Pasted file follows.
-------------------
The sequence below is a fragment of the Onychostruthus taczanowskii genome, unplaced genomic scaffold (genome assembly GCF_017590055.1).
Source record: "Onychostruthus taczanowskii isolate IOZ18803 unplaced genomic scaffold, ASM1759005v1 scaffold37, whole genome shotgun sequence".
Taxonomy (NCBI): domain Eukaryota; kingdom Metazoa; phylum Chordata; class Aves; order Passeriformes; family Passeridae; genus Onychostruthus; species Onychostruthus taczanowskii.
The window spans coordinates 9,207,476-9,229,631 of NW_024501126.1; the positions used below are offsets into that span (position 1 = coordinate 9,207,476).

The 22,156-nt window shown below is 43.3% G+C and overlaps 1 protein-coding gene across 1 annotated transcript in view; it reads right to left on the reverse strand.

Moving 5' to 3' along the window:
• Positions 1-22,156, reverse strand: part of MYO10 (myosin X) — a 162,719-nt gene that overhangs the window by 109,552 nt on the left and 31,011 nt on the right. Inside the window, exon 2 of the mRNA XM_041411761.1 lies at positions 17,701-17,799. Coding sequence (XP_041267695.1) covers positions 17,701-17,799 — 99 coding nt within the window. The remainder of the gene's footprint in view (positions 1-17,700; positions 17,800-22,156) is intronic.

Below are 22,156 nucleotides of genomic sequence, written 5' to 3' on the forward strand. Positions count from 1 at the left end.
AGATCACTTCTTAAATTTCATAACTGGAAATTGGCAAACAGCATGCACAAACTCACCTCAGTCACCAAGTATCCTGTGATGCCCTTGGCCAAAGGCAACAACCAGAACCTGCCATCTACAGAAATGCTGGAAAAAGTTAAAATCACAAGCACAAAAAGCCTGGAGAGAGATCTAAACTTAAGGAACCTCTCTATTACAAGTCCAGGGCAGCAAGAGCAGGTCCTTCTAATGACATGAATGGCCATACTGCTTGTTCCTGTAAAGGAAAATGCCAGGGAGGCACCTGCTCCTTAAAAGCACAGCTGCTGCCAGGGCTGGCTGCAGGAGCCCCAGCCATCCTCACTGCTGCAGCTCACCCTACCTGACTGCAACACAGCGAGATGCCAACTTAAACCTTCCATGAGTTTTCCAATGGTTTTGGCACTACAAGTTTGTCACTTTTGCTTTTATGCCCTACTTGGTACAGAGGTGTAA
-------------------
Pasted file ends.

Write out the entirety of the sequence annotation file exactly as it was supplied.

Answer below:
The sequence below is a fragment of the Onychostruthus taczanowskii genome, unplaced genomic scaffold (genome assembly GCF_017590055.1).
Source record: "Onychostruthus taczanowskii isolate IOZ18803 unplaced genomic scaffold, ASM1759005v1 scaffold37, whole genome shotgun sequence".
Taxonomy (NCBI): domain Eukaryota; kingdom Metazoa; phylum Chordata; class Aves; order Passeriformes; family Passeridae; genus Onychostruthus; species Onychostruthus taczanowskii.
The window spans coordinates 9,207,476-9,229,631 of NW_024501126.1; the positions used below are offsets into that span (position 1 = coordinate 9,207,476).

The 22,156-nt window shown below is 43.3% G+C and overlaps 1 protein-coding gene across 1 annotated transcript in view; it reads right to left on the reverse strand.

Moving 5' to 3' along the window:
• Positions 1-22,156, reverse strand: part of MYO10 (myosin X) — a 162,719-nt gene that overhangs the window by 109,552 nt on the left and 31,011 nt on the right. Inside the window, exon 2 of the mRNA XM_041411761.1 lies at positions 17,701-17,799. Coding sequence (XP_041267695.1) covers positions 17,701-17,799 — 99 coding nt within the window. The remainder of the gene's footprint in view (positions 1-17,700; positions 17,800-22,156) is intronic.

Below are 22,156 nucleotides of genomic sequence, written 5' to 3' on the forward strand. Positions count from 1 at the left end.
AGATCACTTCTTAAATTTCATAACTGGAAATTGGCAAACAGCATGCACAAACTCACCTCAGTCACCAAGTATCCTGTGATGCCCTTGGCCAAAGGCAACAACCAGAACCTGCCATCTACAGAAATGCTGGAAAAAGTTAAAATCACAAGCACAAAAAGCCTGGAGAGAGATCTAAACTTAAGGAACCTCTCTATTACAAGTCCAGGGCAGCAAGAGCAGGTCCTTCTAATGACATGAATGGCCATACTGCTTGTTCCTGTAAAGGAAAATGCCAGGGAGGCACCTGCTCCTTAAAAGCACAGCTGCTGCCAGGGCTGGCTGCAGGAGCCCCAGCCATCCTCACTGCTGCAGCTCACCCTACCTGACTGCAACACAGCGAGATGCCAACTTAAACCTTCCATGAGTTTTCCAATGGTTTTGGCACTACAAGTTTGTCACTTTTGCTTTTATGCCCTACTTGGTACAGAGGTGTAA